We have moved! You should be redirected to thelicentiate.com in a few seconds. This blog will not be updated. Click here if you are not redirected

Thursday, April 7, 2011

Licentiate Column 07/04/11

Last week I was lucky enough to attend a talk given by one of Ireland’s foremost fashion editors. She spoke about her teenage years and the birth of a clothes obsession, raiding her granny’s wardrobe for vintage threads, taking the bus to London and razoring the Topshop tags off her purchases (a pre-EU measure to throw the customs man off the scent).

It sounds a lot like the gestation period of any fashion-fixated teen, except now we’re detagging tops from Woodbury Common, not Oxford Street. It seems as if nothing has changed. Is this a template that we all follow? Discover the joys of clothing at an early age, then let it develop naturally through occasional, light cross-border smuggling?

But, while the measures in which the individual grows to love clothes never changes, society goes through convulsive totterings, from one cultural extreme to another, and often because of the most unexpected catalysts.

In 1995, there was a heatwave. Not the Irish heatwaves that we’re used to, in which there’s three days of fine weather and everyone migrates to the beach purely out of fear that the nice weather will end before the planning permission for the first sandcastle comes through. A proper heatwave - with water rationing and yellow grass and a million lobster-skinned Hibernians hovering around the place with barely any clothes on, displaying tatty bra straps and previously unseen cleavage.

It was this heatwave, the fashion editor proposed, that was the driving force that knocked Ireland headfirst into modernity. Before then, we were prudish about showing our breasts, unaware of the technology of ceramic plates for hair-straighteners and unwilling to let our unique Irishness be subsumed into a European mould.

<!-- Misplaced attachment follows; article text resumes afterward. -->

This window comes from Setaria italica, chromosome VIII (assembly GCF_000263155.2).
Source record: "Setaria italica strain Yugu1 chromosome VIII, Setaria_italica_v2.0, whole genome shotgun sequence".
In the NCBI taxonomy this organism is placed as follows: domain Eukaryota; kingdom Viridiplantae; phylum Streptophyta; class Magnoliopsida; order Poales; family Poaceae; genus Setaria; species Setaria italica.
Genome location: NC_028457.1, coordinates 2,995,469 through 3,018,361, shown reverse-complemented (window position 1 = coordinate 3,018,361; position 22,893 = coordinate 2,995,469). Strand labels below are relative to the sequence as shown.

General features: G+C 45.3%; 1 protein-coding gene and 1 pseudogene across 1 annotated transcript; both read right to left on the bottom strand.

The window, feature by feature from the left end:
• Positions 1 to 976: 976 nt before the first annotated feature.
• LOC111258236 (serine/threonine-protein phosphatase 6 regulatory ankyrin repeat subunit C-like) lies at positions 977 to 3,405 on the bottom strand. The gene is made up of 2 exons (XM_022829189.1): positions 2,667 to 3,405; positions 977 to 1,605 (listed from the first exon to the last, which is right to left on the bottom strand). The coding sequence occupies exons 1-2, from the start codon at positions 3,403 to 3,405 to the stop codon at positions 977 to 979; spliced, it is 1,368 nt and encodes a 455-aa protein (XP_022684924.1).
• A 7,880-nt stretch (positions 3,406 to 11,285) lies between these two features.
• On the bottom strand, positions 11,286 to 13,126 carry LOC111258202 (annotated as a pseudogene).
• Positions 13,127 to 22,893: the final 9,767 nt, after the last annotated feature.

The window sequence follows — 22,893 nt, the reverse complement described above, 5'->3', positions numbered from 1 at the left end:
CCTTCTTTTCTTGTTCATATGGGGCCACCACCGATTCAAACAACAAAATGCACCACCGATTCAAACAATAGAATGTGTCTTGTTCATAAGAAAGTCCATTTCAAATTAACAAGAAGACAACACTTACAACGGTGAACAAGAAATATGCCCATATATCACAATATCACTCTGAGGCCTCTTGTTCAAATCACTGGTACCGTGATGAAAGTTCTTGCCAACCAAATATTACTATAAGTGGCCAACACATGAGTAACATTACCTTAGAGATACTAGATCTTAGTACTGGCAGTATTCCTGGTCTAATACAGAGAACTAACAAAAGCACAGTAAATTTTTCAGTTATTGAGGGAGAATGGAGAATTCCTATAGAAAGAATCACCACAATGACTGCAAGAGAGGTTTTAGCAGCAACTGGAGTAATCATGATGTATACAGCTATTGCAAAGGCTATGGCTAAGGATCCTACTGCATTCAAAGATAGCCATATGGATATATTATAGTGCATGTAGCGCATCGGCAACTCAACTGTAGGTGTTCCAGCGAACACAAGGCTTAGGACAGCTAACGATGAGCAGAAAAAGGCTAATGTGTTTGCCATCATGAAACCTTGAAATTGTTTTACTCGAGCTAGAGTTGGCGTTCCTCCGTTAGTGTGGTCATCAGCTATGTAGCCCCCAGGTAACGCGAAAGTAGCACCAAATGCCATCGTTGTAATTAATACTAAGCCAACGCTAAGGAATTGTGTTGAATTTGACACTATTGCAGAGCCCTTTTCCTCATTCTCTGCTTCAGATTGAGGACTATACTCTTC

Before 1995, the bodycon dresses that we see in every town in Ireland on every Saturday night would have been the Church-intervening kind of scandalous. Afterwards, the typical pale-faced colleen was about as visible as a unicorn. That summer was the starting point for a baby boom and, some might argue, the real start of the Celtic Tiger phenomenon. We had our first taste of the good life; the heat, the cleavage, the acts that inevitably precede a baby boom. We didn’t want it to end.

Could a heatwave really be the starting point for Modern Ireland? Were these the bra-straps seen around the world? Well, yes.

It’s a perfect storm. A heatwave did change the way that we wear clothes, but it’s was a rare combination of cultural,economic and social factors that accelerated this change, going from zero to couture in less than a decade.

It was the start of a decade of excessive prosperity. It was the decade when the Catholic Church loosened it’s moralising grip on the country. Travel became cheaper. Women began to see what life was like on the other side. We wanted change. We wanted progress. We wanted freedom.

It was then that Dunnes started selling lacy bras. See what I mean? The perfect storm.